Some students at Furman University file a lawsuit challenging the Greenville County Board of Voter Registration and Elections rules for voter registration for college students who say that their school address is their legal home.
According to the Greenville News three students filed a lawsuit in Greenville County saying that a policy created by the Greenville County Board of Voter Registration and Elections goes beyond state election law and blocks students who want to register to vote in the location where they live the majority of time throughout the year and where they live during the general election.
Glen Halva-Neubauer, a Furman political science professor who is familiar with the lawsuit said the rule restricts the vote of students for decades and is different from the voter registration rules in many other South Carolina counties.
It claims in the lawsuit students who list an address on the university campus are denied voter registration unless they complete an additional form created by the Greenville County Board of Voter Registration and Elections that includes 11 questions, some of which ask students to list where they hold bank accounts, what off-campus ties they have to the community, where they work and where their vehicle is registered.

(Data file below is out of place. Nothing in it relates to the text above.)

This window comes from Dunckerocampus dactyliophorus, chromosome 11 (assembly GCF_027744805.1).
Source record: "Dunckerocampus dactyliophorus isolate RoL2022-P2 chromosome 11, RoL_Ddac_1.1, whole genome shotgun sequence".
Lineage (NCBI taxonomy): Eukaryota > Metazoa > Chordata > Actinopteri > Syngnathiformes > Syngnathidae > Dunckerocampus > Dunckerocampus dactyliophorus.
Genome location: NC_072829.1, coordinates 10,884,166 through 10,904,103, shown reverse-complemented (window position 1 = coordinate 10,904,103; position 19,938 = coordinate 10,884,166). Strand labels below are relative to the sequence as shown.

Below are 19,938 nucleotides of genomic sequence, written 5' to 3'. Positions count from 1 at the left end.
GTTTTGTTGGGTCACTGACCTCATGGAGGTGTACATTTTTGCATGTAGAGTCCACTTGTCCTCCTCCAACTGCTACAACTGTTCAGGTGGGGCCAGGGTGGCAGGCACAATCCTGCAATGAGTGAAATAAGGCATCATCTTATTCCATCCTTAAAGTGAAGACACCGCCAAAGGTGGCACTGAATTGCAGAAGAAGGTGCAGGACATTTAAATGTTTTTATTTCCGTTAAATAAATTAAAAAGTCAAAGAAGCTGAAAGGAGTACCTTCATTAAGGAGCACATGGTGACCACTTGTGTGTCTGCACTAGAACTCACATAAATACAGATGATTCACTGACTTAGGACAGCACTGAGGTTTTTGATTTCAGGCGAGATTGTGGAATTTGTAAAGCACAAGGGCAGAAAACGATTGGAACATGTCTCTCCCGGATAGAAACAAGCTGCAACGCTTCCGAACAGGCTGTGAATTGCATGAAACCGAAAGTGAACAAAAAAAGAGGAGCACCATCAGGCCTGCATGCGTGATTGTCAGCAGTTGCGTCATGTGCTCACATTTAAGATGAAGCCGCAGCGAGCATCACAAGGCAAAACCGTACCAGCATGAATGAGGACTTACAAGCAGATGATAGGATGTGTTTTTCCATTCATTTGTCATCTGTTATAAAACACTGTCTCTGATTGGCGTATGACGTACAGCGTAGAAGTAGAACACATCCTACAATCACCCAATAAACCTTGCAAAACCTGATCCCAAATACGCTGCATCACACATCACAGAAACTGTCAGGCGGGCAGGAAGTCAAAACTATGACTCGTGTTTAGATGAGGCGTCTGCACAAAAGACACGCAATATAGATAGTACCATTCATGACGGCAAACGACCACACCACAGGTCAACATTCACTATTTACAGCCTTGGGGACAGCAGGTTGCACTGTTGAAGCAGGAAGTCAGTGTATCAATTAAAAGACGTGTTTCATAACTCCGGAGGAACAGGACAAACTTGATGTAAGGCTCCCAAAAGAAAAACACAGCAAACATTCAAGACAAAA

The lawsuit alleges that the extra questions creates an undue hardship for students and goes beyond state law. The policy is “peculiar to Greenville County” and the students are treated “as a suspect class” whose sworn testimony on the voter registration applications are discounted.